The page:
Health Agency Calls For Changes To Meet Needs Of Missouri's Older Population
A new report on the health of older Missourians says cost and access to health care are key concerns as the state’s population continues to age.
“In the next 15 (to) 20 years Missouri’s population is really going to explode with the baby boomers retiring,” explained Ryan Barker, vice president of health policy for Missouri Foundation for Health, the organization that produced the report. “So, we really wanted to look at this population — what are their needs, what are we seeing. And then predicting what are some of those future needs that we really need to start focusing on now so that we aren’t reaching a crisis 10 to 15 years from now.”
The report focused on three key areas: access, physical health, and dementia/mental health. After outlining statistics and predictions, it gives policy recommendations in each area.
According to the report, Missouri has a shortage of health care workers to address the needs of the state’s aging population.
“We already have shortages in our health care workforce,” said Barker. “Especially those folks who are specialists in working with older Missourians, so gerontologists, social workers who focus on this population.”
In 2011 there were 139 geriatric doctors in the state. The report predicts that Missouri will need 558 by the year 2030.
Shortages are also expected in the number of people who are able to provide care to older adults — both professionals and family members. Citing the AARP, the report says that by the year 2030 there will be four potential caregivers for every adult over the age of 80, a drop from 7 potential caregivers in 2010.
The report noted that the cost of health care and long-term care disproportionately affects older adults and can represent a significant burden for low-income Missourians. Older women and older African-Americans are more likely to be poor. Older black residents also have a higher rate of cancer and are more likely to die of heart disease and stroke than white residents in the same age group, the report says.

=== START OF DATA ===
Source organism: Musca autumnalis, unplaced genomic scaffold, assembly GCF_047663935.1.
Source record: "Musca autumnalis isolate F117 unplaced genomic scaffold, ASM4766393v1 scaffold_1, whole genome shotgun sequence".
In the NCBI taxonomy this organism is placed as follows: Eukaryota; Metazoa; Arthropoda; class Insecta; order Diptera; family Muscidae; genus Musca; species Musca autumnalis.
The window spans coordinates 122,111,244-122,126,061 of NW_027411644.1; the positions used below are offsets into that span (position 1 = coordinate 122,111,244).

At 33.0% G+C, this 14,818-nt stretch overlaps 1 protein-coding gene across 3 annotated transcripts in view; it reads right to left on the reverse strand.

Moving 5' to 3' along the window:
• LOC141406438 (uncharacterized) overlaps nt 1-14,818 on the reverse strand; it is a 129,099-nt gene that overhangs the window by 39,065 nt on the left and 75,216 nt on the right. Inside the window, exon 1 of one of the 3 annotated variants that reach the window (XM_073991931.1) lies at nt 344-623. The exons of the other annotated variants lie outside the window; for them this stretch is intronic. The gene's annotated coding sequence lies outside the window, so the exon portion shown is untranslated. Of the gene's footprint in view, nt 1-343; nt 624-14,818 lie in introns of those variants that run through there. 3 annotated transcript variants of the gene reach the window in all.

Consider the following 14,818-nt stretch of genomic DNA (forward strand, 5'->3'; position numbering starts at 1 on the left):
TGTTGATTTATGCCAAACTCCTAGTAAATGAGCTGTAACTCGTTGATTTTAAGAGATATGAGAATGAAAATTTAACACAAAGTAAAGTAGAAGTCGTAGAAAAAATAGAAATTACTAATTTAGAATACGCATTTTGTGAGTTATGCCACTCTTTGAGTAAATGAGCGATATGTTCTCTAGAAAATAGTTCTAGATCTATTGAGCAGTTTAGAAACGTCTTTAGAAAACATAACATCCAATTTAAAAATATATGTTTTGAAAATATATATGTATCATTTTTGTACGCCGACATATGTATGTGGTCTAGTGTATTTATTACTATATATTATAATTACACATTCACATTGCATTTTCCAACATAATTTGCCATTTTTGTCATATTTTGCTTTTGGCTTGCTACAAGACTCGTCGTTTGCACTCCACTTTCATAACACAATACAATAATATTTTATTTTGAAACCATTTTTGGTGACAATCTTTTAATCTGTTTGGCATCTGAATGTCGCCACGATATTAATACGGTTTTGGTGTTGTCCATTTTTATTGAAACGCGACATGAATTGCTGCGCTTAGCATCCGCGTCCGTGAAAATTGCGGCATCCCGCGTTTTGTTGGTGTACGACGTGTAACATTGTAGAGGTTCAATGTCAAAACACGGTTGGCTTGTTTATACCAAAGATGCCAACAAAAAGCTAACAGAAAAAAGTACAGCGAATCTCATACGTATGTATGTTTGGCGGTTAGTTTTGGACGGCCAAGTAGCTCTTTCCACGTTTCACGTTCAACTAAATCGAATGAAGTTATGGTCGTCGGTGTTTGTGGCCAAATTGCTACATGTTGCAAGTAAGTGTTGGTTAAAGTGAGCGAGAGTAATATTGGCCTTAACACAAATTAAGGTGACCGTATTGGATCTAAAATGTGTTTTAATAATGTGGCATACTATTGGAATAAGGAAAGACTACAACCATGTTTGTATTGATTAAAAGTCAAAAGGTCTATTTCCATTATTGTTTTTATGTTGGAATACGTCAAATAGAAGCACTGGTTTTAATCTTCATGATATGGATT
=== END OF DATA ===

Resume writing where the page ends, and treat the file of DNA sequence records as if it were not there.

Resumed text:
Another group that is adversely affected is the lesbian, gay, transgender and bisexual community. A national survey of LGBT adults between the ages of 50 and 85 found that 13 percent have been denied health care or were given inferior care because of their sexual orientation, the report says.
Access to health care is particularly limited in rural areas, where there are fewer health care workers and fewer transportation options. But transportation can also be a problem in urban areas, said Barker.
“Just because you live in a more urban setting, doesn’t mean you have access to good public transportation, or that your physical health is good enough that you can walk down the street to the bus stop, or that you can stand for extended period of time waiting at the bus stop,” he said.
Heart disease, diabetes and cancer are three of the 13 chronic diseases older adults are likely to suffer. According to the report, 95 percent of older Missourians have at least one of those illnesses. The foundation is recommending an increased focus on preventative care as a means of improving health outcomes and reducing costs.
It’s a suggestion whole-heartedly supported by Mary Schaefer, executive director of the Mid-East Area Agency on Aging.
“The value of prevention is so important and really can make a difference in helping us lower our costs, which will not be lowered unless we change the way that we fund some of these services,” Schaefer said.
According to the report, older adults are at an increased risk for depression, especially older adults who live in nursing facilities. The report also says that 110,000 Missourians have Alzheimer’s disease, a form of dementia.
It recommends renewed funding for Alzheimer’s research and an expansion of home care waivers to allow a family to speak on behalf of an older adult with dementia.
Follow Camille Phillips on Twitter: @cmpcamille